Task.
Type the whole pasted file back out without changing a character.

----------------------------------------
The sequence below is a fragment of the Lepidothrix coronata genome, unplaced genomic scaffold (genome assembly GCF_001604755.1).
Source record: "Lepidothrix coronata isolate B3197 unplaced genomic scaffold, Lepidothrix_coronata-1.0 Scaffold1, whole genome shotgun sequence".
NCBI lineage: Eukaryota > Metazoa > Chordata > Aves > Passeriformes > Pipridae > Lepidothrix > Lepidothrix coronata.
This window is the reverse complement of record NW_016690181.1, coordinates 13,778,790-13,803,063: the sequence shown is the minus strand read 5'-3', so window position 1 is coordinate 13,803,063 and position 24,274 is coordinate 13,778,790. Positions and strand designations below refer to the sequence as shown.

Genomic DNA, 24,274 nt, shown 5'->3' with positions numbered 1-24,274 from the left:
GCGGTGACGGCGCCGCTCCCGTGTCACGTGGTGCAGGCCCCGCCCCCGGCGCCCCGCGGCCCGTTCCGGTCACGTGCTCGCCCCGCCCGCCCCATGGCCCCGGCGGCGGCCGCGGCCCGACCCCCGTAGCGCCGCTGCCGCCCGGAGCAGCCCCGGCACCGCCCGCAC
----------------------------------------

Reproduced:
The sequence below is a fragment of the Lepidothrix coronata genome, unplaced genomic scaffold (genome assembly GCF_001604755.1).
Source record: "Lepidothrix coronata isolate B3197 unplaced genomic scaffold, Lepidothrix_coronata-1.0 Scaffold1, whole genome shotgun sequence".
NCBI lineage: Eukaryota > Metazoa > Chordata > Aves > Passeriformes > Pipridae > Lepidothrix > Lepidothrix coronata.
This window is the reverse complement of record NW_016690181.1, coordinates 13,778,790-13,803,063: the sequence shown is the minus strand read 5'-3', so window position 1 is coordinate 13,803,063 and position 24,274 is coordinate 13,778,790. Positions and strand designations below refer to the sequence as shown.

Genomic DNA, 24,274 nt, shown 5'->3' with positions numbered 1-24,274 from the left:
GCGGTGACGGCGCCGCTCCCGTGTCACGTGGTGCAGGCCCCGCCCCCGGCGCCCCGCGGCCCGTTCCGGTCACGTGCTCGCCCCGCCCGCCCCATGGCCCCGGCGGCGGCCGCGGCCCGACCCCCGTAGCGCCGCTGCCGCCCGGAGCAGCCCCGGCACCGCCCGCAC